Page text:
Friday, March 8, 2013

On the Road to Bathgate Act 4: Introducing the Foster Family Offspring

The Foster Family

A Thumbnail Sketch

Laura Albina (Bina) Foster, Florence Foster King, Adams Foster, Grace Foster, Lyndon (Red) Foster, Herbert Foster, Margaret Foster Cameron, Bryant Foster, Jimmy Foster, Charlotte Foster Von Allman and George Washington Foster

My grandfather, Isaac Jarvis Foster, emigrated from Canada and homesteaded a claim in Bathgate North Dakota as a young man in 1879.  In the ensuing decade he met, wooed and married Laura Elizabeth "Lizzie" Armstrong.  On a farm at the turn of the 20th century it paid to have a large family.  The result in terms of offspring were my dad plus ten aunts and uncles.  When Grandpa Ike ran for county sheriff, his campaign slogan was "Head of a Family of Thirteen, VOTE FOR US."  He won.  In the lineup above, Dad is the little guy, the youngest of 11; he looks to be maybe three years old, which would date the family photo to 1912.  His siblings posed at an angle.  Dad is turned squarely ahead, a free and independent spirit from the beginning.

Aunt Bina's Headstone
Aunt Grace's Headstone
The older siblings, born before 1900, were not well known to me.  Numbers one through five are Laura Albina (Bina) Foster, Florence Foster King, Adams Foster, Grace Foster, and Lyn (Red) Foster.  Bina attended North Dakota Agricutural College in Grand Forks and earned a two-year degree in pharmacy in 1915.  Grace attended business school in Winnebago Minnesota, then took a course in watchmaking and engraving in Peoria Illinois.  Aunt Bina was a "druggist" working in North Dakota hospitals, frequently exposed to infectious disease.  They died young in 1928 and 1927 respectively.  I never met Lyn.  He enlisted in the army in 1916 and fought in 5 battles during World War I in France.  Florence also attended the University in Grand Forks.  I but dimly recollect Aunt Florence as a gray haired woman who died when I was young. 

With the farm gone, his parents dead and the remaining family scattered to the four winds during the Great Depression, Uncle Adams went to live in a home for the handicapped in Grafton, North Dakota, as he was unable to care for himself.  The Sisters there were wonderful caretakers.  We would visit Adams and take him out for a picnic along a nearby creek.  After a couple of hours he would tire and ask to go home.  He had no sense of or ability to manage money. We would contribute to his commissary account so he could buy himself a Coke, a candy bar or personal items from time to time.  My dad said that Adams hit his head as a youth when he was thrown from a horse (or he suffered from a debilitating fever, I'm not sure).  Adams led a long life; he is buried alongside his parents in Bathgate Cemetery.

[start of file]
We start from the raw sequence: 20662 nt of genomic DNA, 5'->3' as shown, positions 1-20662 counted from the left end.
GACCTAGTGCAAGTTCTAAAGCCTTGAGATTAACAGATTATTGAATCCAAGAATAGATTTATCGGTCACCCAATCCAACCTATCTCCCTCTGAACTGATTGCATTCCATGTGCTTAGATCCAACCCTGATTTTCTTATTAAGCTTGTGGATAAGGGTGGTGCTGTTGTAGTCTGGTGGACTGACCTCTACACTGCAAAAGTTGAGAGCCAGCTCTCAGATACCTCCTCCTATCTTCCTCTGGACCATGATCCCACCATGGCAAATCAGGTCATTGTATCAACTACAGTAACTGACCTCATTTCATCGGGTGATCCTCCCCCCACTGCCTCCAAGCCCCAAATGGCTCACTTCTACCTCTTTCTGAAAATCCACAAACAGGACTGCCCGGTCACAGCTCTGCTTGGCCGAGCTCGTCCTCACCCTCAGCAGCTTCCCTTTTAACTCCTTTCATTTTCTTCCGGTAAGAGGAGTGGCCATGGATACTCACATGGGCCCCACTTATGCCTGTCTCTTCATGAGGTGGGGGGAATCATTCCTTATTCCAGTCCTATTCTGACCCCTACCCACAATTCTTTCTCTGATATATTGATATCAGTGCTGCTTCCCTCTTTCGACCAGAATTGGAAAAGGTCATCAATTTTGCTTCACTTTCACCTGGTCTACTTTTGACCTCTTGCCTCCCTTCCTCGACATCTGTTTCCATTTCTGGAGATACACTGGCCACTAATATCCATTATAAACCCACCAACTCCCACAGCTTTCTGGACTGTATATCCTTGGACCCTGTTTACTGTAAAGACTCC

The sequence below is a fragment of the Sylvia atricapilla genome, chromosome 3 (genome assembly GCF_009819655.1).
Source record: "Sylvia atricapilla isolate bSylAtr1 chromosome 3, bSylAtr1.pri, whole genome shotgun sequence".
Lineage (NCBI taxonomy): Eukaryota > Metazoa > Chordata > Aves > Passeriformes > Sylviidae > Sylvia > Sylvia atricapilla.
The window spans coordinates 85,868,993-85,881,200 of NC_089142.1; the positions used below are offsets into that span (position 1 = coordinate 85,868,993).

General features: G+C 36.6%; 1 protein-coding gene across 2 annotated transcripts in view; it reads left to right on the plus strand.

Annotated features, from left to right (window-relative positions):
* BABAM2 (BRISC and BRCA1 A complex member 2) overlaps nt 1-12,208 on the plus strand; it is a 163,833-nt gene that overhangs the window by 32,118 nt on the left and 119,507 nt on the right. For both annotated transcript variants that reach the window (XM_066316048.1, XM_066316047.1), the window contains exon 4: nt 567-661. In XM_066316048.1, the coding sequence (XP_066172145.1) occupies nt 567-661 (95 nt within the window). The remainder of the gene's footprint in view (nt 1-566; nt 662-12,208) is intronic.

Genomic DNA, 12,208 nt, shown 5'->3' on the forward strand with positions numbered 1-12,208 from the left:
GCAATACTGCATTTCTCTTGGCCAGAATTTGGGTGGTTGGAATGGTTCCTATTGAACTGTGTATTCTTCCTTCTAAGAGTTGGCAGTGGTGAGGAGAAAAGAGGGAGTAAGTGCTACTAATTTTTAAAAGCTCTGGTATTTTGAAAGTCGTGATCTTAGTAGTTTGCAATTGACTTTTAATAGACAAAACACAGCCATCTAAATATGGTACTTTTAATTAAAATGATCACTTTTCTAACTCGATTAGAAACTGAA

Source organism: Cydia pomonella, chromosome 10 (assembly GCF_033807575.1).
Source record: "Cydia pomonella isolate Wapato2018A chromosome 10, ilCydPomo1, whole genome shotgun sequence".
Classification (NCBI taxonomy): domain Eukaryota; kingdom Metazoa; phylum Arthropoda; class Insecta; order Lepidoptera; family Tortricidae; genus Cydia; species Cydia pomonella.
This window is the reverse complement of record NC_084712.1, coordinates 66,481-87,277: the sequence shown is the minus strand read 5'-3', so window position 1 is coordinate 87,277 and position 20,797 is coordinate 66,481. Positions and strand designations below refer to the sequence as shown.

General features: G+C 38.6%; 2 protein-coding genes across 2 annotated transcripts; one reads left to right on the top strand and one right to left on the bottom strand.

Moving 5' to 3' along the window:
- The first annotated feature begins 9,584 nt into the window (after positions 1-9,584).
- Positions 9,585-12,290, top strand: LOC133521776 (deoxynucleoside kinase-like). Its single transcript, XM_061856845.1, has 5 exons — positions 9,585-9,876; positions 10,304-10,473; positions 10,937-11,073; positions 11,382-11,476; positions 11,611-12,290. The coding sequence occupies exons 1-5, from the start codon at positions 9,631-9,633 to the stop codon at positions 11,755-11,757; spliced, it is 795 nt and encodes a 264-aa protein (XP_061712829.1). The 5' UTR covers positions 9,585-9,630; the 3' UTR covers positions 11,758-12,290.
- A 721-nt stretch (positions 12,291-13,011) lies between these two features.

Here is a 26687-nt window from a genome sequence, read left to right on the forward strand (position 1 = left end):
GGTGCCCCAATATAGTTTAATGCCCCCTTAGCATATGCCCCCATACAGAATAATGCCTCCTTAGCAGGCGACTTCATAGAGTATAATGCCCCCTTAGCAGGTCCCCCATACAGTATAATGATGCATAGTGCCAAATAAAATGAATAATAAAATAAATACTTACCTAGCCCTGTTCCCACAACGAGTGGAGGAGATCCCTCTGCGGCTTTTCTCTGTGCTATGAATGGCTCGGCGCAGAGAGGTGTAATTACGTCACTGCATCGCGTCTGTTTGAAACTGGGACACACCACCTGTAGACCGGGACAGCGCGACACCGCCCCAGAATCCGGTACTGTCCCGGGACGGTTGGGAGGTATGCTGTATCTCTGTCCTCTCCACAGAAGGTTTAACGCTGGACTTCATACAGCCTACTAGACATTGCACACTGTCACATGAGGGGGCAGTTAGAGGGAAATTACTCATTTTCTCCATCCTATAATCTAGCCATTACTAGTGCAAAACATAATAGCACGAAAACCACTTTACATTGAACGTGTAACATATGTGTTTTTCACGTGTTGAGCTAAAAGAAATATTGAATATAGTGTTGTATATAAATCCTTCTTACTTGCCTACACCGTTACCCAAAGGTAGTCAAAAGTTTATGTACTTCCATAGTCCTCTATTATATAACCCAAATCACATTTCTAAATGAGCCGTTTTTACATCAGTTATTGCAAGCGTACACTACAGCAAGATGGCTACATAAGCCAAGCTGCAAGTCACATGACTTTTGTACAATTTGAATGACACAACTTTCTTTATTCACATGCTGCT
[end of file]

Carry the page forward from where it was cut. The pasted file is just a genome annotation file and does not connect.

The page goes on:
The other six siblings were Herbert Foster, Margaret Foster Cameron, Bryant Foster, Jimmy Foster, Charlotte Foster Von Allman and George Washington Foster.

Lake View
Trust Match-
Book Cover
$100 Gold Certificate
Uncle Herb liked salt in his beer.  He drove a streetcar in the late 1930's, served in the Navy during World War II, and then returned to Chicago to drive a Chicago Transit Authority (CTA) bus after the war.  I was impressed that he could pull out his CTA ID and board any bus or train in Chicago, gratis.   I remember tagging along once when he opened his safe deposit box at Lake View Trust and Savings in Chicago.  Aside from important documents, the box was stuffed with 100 dollar bills (Gold Certificates, not Federal Reserve Notes) and silver dollars.  The Great Depression had taught Herb that bank notes and savings accounts were anything but safe.  Herb lived with a woman not his wife; I was never sure whether that was scandalous or thrifty.  Herb is also buried in Bathgate.

Wieboldt's Department
Store Locations
Clark Street, Evanston IL